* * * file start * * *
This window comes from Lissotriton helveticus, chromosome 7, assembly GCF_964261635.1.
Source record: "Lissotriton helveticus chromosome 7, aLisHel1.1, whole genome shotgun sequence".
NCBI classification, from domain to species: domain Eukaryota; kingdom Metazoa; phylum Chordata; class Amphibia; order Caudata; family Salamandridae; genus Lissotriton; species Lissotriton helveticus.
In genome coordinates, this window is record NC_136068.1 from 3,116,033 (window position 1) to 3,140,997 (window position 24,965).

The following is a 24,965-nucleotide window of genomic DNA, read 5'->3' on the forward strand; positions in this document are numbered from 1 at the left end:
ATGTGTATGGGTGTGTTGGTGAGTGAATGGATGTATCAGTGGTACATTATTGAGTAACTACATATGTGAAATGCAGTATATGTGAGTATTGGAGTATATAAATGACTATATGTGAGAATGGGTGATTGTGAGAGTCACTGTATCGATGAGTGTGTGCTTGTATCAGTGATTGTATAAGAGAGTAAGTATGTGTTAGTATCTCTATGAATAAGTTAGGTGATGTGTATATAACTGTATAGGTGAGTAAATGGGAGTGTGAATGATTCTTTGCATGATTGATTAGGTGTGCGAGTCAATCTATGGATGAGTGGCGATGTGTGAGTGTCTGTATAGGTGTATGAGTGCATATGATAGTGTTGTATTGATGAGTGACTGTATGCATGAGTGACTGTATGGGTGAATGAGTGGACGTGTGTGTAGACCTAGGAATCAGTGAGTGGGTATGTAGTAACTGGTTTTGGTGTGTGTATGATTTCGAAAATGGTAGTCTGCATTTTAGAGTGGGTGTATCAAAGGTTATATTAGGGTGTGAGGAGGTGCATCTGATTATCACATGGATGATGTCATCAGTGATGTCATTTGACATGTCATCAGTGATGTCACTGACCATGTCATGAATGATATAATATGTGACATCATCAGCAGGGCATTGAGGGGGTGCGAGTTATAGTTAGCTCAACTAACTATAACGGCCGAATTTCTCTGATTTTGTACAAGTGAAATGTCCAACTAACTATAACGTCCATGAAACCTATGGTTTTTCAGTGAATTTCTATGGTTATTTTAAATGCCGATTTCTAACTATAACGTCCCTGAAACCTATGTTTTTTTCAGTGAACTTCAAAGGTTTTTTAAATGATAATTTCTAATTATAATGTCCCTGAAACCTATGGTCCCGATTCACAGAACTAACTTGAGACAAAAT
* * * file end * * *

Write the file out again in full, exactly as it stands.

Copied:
This window comes from Lissotriton helveticus, chromosome 7, assembly GCF_964261635.1.
Source record: "Lissotriton helveticus chromosome 7, aLisHel1.1, whole genome shotgun sequence".
NCBI classification, from domain to species: domain Eukaryota; kingdom Metazoa; phylum Chordata; class Amphibia; order Caudata; family Salamandridae; genus Lissotriton; species Lissotriton helveticus.
In genome coordinates, this window is record NC_136068.1 from 3,116,033 (window position 1) to 3,140,997 (window position 24,965).

The following is a 24,965-nucleotide window of genomic DNA, read 5'->3' on the forward strand; positions in this document are numbered from 1 at the left end:
ATGTGTATGGGTGTGTTGGTGAGTGAATGGATGTATCAGTGGTACATTATTGAGTAACTACATATGTGAAATGCAGTATATGTGAGTATTGGAGTATATAAATGACTATATGTGAGAATGGGTGATTGTGAGAGTCACTGTATCGATGAGTGTGTGCTTGTATCAGTGATTGTATAAGAGAGTAAGTATGTGTTAGTATCTCTATGAATAAGTTAGGTGATGTGTATATAACTGTATAGGTGAGTAAATGGGAGTGTGAATGATTCTTTGCATGATTGATTAGGTGTGCGAGTCAATCTATGGATGAGTGGCGATGTGTGAGTGTCTGTATAGGTGTATGAGTGCATATGATAGTGTTGTATTGATGAGTGACTGTATGCATGAGTGACTGTATGGGTGAATGAGTGGACGTGTGTGTAGACCTAGGAATCAGTGAGTGGGTATGTAGTAACTGGTTTTGGTGTGTGTATGATTTCGAAAATGGTAGTCTGCATTTTAGAGTGGGTGTATCAAAGGTTATATTAGGGTGTGAGGAGGTGCATCTGATTATCACATGGATGATGTCATCAGTGATGTCATTTGACATGTCATCAGTGATGTCACTGACCATGTCATGAATGATATAATATGTGACATCATCAGCAGGGCATTGAGGGGGTGCGAGTTATAGTTAGCTCAACTAACTATAACGGCCGAATTTCTCTGATTTTGTACAAGTGAAATGTCCAACTAACTATAACGTCCATGAAACCTATGGTTTTTCAGTGAATTTCTATGGTTATTTTAAATGCCGATTTCTAACTATAACGTCCCTGAAACCTATGTTTTTTTCAGTGAACTTCAAAGGTTTTTTAAATGATAATTTCTAATTATAATGTCCCTGAAACCTATGGTCCCGATTCACAGAACTAACTTGAGACAAAAT